The parish of Illogan is in the heart of what was once called Cornwall’s Central Mining District, serving as a useful barrier between the towns of Camborne and Redruth. It is the location of South Crofty, the last working Cornish tin mine, which closed in the early 1990s. On the coast we find Portreath, formerly known as Basset’s Cove. Now the resort of choice for Redruth residents on a rare sunny day, in Victorian times it was a busy industrial port, Sir Francis Basset having poured money into its pier and harbour in the 1780s and 1800s.
Coal porters and dock labourers made up over 40 per cent of the labour force of the village in 1861, working to shift the coal and other goods from the ships that succeeded in negotiating the narrow and perilous entrance to the port. Mary Mitchell was the daughter of a coal porter, living in Railway Terrace in 1861. Mary married Richard Barrett, a miner, in 1870 and the couple left Portreath to live in Camborne.
In the early 1870s they joined Mary’s younger brother John and his wife and the two families made the trip north to Durham, where the men got work in the coal mines. In 1881 the two families of nine people shared a house. By 1891 they were in different houses. Mary and Richard, their six children and an adult niece of Richard’s were living cheek by jowl in a three roomed house at Cornsay, Durham.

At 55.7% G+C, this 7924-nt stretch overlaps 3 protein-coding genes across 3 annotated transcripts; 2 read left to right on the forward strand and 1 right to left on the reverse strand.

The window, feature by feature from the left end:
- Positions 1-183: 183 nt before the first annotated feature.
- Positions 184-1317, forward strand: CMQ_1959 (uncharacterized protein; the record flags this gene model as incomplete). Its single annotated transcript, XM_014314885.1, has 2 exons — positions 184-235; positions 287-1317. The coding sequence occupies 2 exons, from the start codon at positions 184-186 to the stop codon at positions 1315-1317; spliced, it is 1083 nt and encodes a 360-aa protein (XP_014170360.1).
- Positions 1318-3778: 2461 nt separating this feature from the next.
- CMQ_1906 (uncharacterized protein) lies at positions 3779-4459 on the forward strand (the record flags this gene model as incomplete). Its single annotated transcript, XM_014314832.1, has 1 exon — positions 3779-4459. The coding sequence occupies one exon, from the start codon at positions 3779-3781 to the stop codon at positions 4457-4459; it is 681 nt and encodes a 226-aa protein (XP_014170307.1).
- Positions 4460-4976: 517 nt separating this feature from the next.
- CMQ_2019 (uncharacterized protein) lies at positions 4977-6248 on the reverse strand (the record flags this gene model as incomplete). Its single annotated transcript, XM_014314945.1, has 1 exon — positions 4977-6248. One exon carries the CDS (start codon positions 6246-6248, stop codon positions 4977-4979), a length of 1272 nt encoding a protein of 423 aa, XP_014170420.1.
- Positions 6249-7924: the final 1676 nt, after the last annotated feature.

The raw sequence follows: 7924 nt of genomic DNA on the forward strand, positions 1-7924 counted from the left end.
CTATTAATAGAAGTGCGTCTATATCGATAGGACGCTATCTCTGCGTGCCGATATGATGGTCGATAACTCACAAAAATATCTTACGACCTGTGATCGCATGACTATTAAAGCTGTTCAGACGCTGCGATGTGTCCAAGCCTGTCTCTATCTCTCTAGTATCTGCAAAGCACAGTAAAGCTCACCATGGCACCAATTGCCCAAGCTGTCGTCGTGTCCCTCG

The number of dock labourers and coal heavers in Portreath in 1861 was equalled by the combined total of farm labourers and mariners. James Henry Mayne was the son of a mariner, also called James, living in River Row, Portreath. James followed in his father’s footsteps, being recorded as a mate aboard the SS Fanny off the Durham coast in 1881. He had married Emily Violet Chappel three years earlier. While James was away at sea Emily was living in Kingsteignton in Devon with her mother, originally from Truro.
By 1891 the couple had settled at Newport in Gwent, where James was master of a steam tug. During the 1890s he gave up his maritime activities and turned to running a sailors’ home, moving to the general ‘refreshment business’ in another part of Newport by 1911. James’ transition from seagoing to catering mirrored the changes in his proletarian home village in the later twentieth century. Then, the rows of terraced cottages on both sides of the valley got overshadowed by more expensive and grandiose housing up the hillsides. Meanwhile, the coal yard was swept away to make room for new housing, around a quarter of which are second homes or holiday lets.